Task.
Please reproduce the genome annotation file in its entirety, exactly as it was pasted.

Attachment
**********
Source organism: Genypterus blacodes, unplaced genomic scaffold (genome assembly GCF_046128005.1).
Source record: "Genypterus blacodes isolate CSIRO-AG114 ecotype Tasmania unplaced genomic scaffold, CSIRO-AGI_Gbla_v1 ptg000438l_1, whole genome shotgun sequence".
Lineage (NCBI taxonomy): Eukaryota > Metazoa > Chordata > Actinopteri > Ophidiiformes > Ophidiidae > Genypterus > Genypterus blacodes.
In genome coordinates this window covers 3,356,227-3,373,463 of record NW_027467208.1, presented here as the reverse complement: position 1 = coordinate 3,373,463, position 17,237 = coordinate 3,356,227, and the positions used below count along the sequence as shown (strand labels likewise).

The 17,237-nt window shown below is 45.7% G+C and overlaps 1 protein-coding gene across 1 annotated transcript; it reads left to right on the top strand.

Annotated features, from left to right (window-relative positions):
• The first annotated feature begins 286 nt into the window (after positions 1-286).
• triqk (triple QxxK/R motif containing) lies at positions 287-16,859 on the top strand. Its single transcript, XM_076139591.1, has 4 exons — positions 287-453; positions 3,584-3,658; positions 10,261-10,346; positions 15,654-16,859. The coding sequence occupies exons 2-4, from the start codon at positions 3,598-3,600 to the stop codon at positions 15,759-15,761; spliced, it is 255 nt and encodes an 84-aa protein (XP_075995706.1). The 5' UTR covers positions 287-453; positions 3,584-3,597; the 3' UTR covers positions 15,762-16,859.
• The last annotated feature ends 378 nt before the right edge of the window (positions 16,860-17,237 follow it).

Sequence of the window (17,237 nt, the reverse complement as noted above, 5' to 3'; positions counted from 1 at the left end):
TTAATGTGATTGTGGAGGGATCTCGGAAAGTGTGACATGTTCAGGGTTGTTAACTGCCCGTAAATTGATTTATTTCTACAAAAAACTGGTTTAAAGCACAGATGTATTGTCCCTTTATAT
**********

Source organism: Genypterus blacodes, unplaced genomic scaffold (genome assembly GCF_046128005.1).
Source record: "Genypterus blacodes isolate CSIRO-AG114 ecotype Tasmania unplaced genomic scaffold, CSIRO-AGI_Gbla_v1 ptg000438l_1, whole genome shotgun sequence".
Lineage (NCBI taxonomy): Eukaryota > Metazoa > Chordata > Actinopteri > Ophidiiformes > Ophidiidae > Genypterus > Genypterus blacodes.
In genome coordinates this window covers 3,356,227-3,373,463 of record NW_027467208.1, presented here as the reverse complement: position 1 = coordinate 3,373,463, position 17,237 = coordinate 3,356,227, and the positions used below count along the sequence as shown (strand labels likewise).

The 17,237-nt window shown below is 45.7% G+C and overlaps 1 protein-coding gene across 1 annotated transcript; it reads left to right on the top strand.

Annotated features, from left to right (window-relative positions):
• The first annotated feature begins 286 nt into the window (after positions 1-286).
• triqk (triple QxxK/R motif containing) lies at positions 287-16,859 on the top strand. Its single transcript, XM_076139591.1, has 4 exons — positions 287-453; positions 3,584-3,658; positions 10,261-10,346; positions 15,654-16,859. The coding sequence occupies exons 2-4, from the start codon at positions 3,598-3,600 to the stop codon at positions 15,759-15,761; spliced, it is 255 nt and encodes an 84-aa protein (XP_075995706.1). The 5' UTR covers positions 287-453; positions 3,584-3,597; the 3' UTR covers positions 15,762-16,859.
• The last annotated feature ends 378 nt before the right edge of the window (positions 16,860-17,237 follow it).

Sequence of the window (17,237 nt, the reverse complement as noted above, 5' to 3'; positions counted from 1 at the left end):
TTAATGTGATTGTGGAGGGATCTCGGAAAGTGTGACATGTTCAGGGTTGTTAACTGCCCGTAAATTGATTTATTTCTACAAAAAACTGGTTTAAAGCACAGATGTATTGTCCCTTTATAT